Rawaki is one of the Phoenix Islands in the Republic of Kiribati, also known by its previous name of Phoenix Island. It is a small, uninhabited atoll, approximately 1.2 by 0.8 kilometres (0.75 by 0.50 miles) in size and 65 hectares (160 acres) in area, with a shallow, brackish lagoon that is not connected to the open sea. It is located at 3°43′16″S 170°42′43″W / 3.721°S 170.712°W / -3.721; -170.712.

Native name:
Phoenix Island
Rawaki or Phoenix Island. Image Courtesy of Image Science and Analysis Laboratory, Johnson Space Center
Rawaki is located in Kiribati
Location of Manra in Kiribati and the Pacific Ocean
Rawaki is located in Oceania
Rawaki (Oceania)
ArchipelagoPhoenix Islands
Area0.65 km2 (0.25 sq mi)

The island is designated as a wildlife sanctuary.[1] Kiribati declared the Phoenix Islands Protected Area in 2006, with the park being expanded in 2008. The 164,200-square-mile (425,000-square-kilometre) marine reserve contains eight coral atolls including Rawaki island.[2][3]

Flora and faunaEdit

Rawaki's flora and faunaEdit

Rawaki has been described as being ham or pear shaped.[4] Its highest elevation is approximately six meters. It is treeless, being covered mostly with herbs and grasses, and thus forms an excellent landing and nesting site for migratory seabirds and turtles. Unlike many other Pacific islands, no rats were noted on Rawaki during a 1924 scientific expedition.[4] A colony of feral rabbits was introduced in the nineteenth century, but was eliminated in 2008.[5][6]

Rawaki has its own species of seabird tick, Ixodes amersoni.[7] It also boasts various species of flies, moths, leafhoppers, green bugs, and spiders. Sea birds consist of sooty, grey, and white terns; frigates, petrels and shearwaters; boobies, migratory plover and curlew.[4] Rawaki has never been invaded by rats so the bird populations have survived.[5]

Rawaki's reefsEdit

The 2000 surveys (Obura, et. al.) identified that sites on the reef averaged 60% Live Coral Cover with coralline algae as the next dominant cover category in shallow water. Unlike other islands in the Phoenix Group sites, branching corals were not dominant at Rawaki with highest cover contributed by encrusting/submassive colonies or coral plates. Massive corals were also significant in abundance, reflecting the origin of the coral bommies that form the main reef substrate of the sites.[8] The most abundant coral species at Rawaki Island were: Acropora cytherea, Montipora efflorescens, Cyphastrea chalcidicum, Goniastrea stelligera, Leptastrea purpurea, Montastraea annuligera, Pavona varians, Pocillopora grandis, Porites lutea.[8]


Unlike some other islands in the Phoenix group, Rawaki does not seem to have ever been inhabited by prehistoric Polynesians or other Pacific islanders.[4]

Rawaki was discovered on 23 February 1824 by Capt. John Palmer from the London whaling ship Phoenix. It was claimed for the U.S. under the Guano Islands Act on March 14, 1859 by C.A. Williams and Company, later the Phoenix Guano Company.[9] The company mined guano on the island until the supply was exhausted in August 1871, when the islands were abandoned.[10] This claim was later relinquished in the Treaty of Tarawa. On June 29, 1889, a British protectorate was declared, and the island surveyed.[9] On March 18, 1937, it was placed under the jurisdiction of the Gilbert and Ellice Islands. It later became part of Kiribati.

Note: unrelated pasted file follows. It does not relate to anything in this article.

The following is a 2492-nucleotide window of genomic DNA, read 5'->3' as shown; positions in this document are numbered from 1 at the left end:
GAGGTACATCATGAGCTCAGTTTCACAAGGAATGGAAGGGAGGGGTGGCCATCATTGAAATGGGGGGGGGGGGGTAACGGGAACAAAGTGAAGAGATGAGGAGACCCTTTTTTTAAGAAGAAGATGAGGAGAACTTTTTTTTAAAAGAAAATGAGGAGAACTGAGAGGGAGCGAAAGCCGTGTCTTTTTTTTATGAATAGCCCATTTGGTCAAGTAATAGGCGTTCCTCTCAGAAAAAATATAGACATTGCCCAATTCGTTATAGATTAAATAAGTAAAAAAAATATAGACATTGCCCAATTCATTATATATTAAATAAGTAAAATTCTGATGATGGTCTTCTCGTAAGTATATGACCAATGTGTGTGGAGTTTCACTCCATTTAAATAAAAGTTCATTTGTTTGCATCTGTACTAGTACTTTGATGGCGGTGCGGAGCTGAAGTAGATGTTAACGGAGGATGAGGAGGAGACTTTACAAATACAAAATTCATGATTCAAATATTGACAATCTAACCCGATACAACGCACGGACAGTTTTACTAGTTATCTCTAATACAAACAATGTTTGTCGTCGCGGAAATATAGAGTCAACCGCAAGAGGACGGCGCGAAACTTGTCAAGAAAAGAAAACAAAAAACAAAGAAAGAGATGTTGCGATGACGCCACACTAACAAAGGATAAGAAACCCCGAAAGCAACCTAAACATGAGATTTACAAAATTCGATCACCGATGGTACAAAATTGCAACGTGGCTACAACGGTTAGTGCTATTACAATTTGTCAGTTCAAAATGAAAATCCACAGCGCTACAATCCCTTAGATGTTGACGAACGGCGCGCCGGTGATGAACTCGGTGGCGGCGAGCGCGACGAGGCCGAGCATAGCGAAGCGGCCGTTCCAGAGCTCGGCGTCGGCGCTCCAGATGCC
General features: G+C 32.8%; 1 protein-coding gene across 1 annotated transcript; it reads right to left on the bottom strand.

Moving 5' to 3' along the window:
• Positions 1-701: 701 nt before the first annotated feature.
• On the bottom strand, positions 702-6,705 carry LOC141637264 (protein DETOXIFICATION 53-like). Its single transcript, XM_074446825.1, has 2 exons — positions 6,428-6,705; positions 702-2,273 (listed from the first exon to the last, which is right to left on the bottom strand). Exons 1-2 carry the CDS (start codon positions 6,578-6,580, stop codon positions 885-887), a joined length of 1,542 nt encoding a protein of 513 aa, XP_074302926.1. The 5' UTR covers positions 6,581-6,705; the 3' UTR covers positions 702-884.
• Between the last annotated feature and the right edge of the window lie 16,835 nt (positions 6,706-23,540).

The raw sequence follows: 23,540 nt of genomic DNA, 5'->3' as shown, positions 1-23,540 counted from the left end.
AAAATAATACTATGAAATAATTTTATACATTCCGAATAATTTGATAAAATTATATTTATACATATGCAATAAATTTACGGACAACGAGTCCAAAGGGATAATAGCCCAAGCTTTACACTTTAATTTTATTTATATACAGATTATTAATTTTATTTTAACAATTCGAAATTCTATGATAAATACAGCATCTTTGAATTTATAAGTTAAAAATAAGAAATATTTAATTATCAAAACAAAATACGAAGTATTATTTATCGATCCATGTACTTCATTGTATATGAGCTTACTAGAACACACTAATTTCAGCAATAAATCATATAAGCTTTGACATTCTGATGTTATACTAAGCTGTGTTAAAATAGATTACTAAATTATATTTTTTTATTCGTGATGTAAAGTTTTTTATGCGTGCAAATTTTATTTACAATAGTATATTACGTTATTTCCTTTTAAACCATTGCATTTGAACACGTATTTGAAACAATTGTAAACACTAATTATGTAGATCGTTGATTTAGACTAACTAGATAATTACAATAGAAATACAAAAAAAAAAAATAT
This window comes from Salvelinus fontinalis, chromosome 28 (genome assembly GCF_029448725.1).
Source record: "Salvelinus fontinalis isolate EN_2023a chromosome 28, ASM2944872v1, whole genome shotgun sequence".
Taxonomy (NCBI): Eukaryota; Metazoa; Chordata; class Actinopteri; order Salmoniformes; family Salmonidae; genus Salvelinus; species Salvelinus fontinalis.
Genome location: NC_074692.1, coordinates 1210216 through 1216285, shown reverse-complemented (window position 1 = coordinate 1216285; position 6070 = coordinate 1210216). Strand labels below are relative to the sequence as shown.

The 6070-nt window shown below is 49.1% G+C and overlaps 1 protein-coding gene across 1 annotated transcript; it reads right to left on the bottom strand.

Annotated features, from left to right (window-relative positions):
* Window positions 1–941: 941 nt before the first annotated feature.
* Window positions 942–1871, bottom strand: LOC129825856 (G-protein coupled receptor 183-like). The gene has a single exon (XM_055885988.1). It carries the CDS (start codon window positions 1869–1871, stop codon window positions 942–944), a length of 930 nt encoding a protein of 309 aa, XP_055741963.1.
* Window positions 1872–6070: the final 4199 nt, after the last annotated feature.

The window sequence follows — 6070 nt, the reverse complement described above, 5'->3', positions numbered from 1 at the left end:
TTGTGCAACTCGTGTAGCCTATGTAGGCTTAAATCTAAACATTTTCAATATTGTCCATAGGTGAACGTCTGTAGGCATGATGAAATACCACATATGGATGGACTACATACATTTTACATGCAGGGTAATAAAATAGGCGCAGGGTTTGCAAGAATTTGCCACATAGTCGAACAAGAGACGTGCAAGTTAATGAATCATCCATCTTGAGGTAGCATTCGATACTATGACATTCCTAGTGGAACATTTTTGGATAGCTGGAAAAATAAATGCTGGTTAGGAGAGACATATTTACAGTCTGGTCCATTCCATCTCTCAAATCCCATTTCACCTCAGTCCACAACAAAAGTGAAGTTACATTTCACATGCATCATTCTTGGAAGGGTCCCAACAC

In 2008, Rawaki was placed, together with the other Phoenix Islands, within the Phoenix Islands Protected Area, one of the largest marine protected areas in the world.

See alsoEdit


  1. ^ Edward R. Lovell, Taratau Kirata & Tooti Tekinaiti (September 2002). "Status report for Kiribati's coral reefs" (PDF). Centre IRD de Nouméa. Retrieved 15 May 2015.
  2. ^ Brian Clark Howard (16 June 2014). "Pacific Nation Bans Fishing in One of World's Largest Marine Parks". National Geographic News. Retrieved 15 May 2015.
  3. ^ Editor. "Phoenix Islands Protected Area". Government of Kiribati. Retrieved 25 January 2015.CS1 maint: extra text: authors list (link)
  4. ^ a b c d Resture, Jane. "Phoenix Island". Jane Resture. Retrieved 25 January 2015.
  5. ^ a b Jamieson, Regen (18 April 2014). "Removing Rats and Rabbits: An Interview with Ray Pierce". New England Aquarium - Phoenix Islands Blog. Retrieved 25 January 2015.
  6. ^ Pierce, Ray; Anterea, Nautonga; Coulston, Glen; Gardiner, Clea; Shilton, Louise; Taabu, Katareti; Wragg, Graham. "Executive Summary of the 2009 Invasive Species Removal Report". ATOLL RESTORTION IN THE PHOENIX ISLANDS, KIRIBATI: SURVEY RESULTS IN NOVEMBER-DECEMBER 2009. Phoenix Islands Protected Area. Retrieved 24 April 2014.
  7. ^ Kohls, GM (April 1966). "A new sea bird tick, Ixodes amersoni, from Phoenix Island (Acarina: Ixodidae)". J. Med. Entomol. 3 (1): 38–40. doi:10.1093/jmedent/3.1.38. ISSN 0022-2585. PMID 5941563.
  8. ^ a b Obura, D. O., Stone, G., Mangubhai, S., Bailey, S., Yoshinaga, A., and Barrel, R. (2011). "Baseline marine biological surveys of the Phoenix Islands" (PDF). Atoll Research Bulletin. 589: 1–61. doi:10.5479/si.00775630.589.1.CS1 maint: multiple names: authors list (link)}
  9. ^ a b Bryan, Edwin H. Jr. (1942). American Polynesia and the Hawaiian Chain. Honolulu, Hawaii: Tongg Publishing Company. p. 55. OCLC 1036237.
  10. ^ Hydrographic Department, Great Britain (1885). "Pacific Islands".

Further readingEdit

  • Dalton, William, The Dalton journal: two whaling voyages to the South seas, 1823-1829, Niel Gunson, ed.; Sydney: National Library of Australia, 1990 ISBN 0-642-10505-7

External linksEdit

Coordinates: 3°43′S 170°43′W / 3.717°S 170.717°W / -3.717; -170.717